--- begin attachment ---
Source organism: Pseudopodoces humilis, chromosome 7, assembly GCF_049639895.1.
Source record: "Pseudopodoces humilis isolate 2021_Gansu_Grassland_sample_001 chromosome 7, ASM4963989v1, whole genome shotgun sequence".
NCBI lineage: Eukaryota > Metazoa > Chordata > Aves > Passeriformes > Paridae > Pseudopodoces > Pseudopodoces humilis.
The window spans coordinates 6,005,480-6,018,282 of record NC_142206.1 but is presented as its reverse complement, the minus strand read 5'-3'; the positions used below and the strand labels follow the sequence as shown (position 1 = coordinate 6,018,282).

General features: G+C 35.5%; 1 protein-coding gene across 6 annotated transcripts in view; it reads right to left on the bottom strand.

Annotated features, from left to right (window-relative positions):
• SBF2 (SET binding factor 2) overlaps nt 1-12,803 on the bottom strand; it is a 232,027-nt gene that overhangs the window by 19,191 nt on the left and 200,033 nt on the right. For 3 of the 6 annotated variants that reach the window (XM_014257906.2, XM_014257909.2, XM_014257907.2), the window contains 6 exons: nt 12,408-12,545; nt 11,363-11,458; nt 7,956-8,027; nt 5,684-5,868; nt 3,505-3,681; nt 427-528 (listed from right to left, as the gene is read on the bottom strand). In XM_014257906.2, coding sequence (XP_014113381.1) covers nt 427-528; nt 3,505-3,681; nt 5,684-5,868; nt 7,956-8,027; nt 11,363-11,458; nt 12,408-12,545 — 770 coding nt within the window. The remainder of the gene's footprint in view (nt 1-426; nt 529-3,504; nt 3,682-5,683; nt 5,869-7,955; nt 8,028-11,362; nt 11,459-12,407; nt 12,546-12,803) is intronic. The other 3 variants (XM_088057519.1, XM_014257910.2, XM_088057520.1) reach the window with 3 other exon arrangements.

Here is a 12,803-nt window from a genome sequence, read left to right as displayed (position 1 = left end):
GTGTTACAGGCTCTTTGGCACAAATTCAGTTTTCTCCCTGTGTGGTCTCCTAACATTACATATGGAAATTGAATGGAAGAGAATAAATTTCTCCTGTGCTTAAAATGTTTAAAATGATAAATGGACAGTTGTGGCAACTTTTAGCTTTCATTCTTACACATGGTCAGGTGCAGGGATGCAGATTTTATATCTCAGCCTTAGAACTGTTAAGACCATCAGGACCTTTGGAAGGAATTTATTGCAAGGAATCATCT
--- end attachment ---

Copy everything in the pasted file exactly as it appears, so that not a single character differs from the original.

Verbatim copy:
Source organism: Pseudopodoces humilis, chromosome 7, assembly GCF_049639895.1.
Source record: "Pseudopodoces humilis isolate 2021_Gansu_Grassland_sample_001 chromosome 7, ASM4963989v1, whole genome shotgun sequence".
NCBI lineage: Eukaryota > Metazoa > Chordata > Aves > Passeriformes > Paridae > Pseudopodoces > Pseudopodoces humilis.
The window spans coordinates 6,005,480-6,018,282 of record NC_142206.1 but is presented as its reverse complement, the minus strand read 5'-3'; the positions used below and the strand labels follow the sequence as shown (position 1 = coordinate 6,018,282).

General features: G+C 35.5%; 1 protein-coding gene across 6 annotated transcripts in view; it reads right to left on the bottom strand.

Annotated features, from left to right (window-relative positions):
• SBF2 (SET binding factor 2) overlaps nt 1-12,803 on the bottom strand; it is a 232,027-nt gene that overhangs the window by 19,191 nt on the left and 200,033 nt on the right. For 3 of the 6 annotated variants that reach the window (XM_014257906.2, XM_014257909.2, XM_014257907.2), the window contains 6 exons: nt 12,408-12,545; nt 11,363-11,458; nt 7,956-8,027; nt 5,684-5,868; nt 3,505-3,681; nt 427-528 (listed from right to left, as the gene is read on the bottom strand). In XM_014257906.2, coding sequence (XP_014113381.1) covers nt 427-528; nt 3,505-3,681; nt 5,684-5,868; nt 7,956-8,027; nt 11,363-11,458; nt 12,408-12,545 — 770 coding nt within the window. The remainder of the gene's footprint in view (nt 1-426; nt 529-3,504; nt 3,682-5,683; nt 5,869-7,955; nt 8,028-11,362; nt 11,459-12,407; nt 12,546-12,803) is intronic. The other 3 variants (XM_088057519.1, XM_014257910.2, XM_088057520.1) reach the window with 3 other exon arrangements.

Here is a 12,803-nt window from a genome sequence, read left to right as displayed (position 1 = left end):
GTGTTACAGGCTCTTTGGCACAAATTCAGTTTTCTCCCTGTGTGGTCTCCTAACATTACATATGGAAATTGAATGGAAGAGAATAAATTTCTCCTGTGCTTAAAATGTTTAAAATGATAAATGGACAGTTGTGGCAACTTTTAGCTTTCATTCTTACACATGGTCAGGTGCAGGGATGCAGATTTTATATCTCAGCCTTAGAACTGTTAAGACCATCAGGACCTTTGGAAGGAATTTATTGCAAGGAATCATCT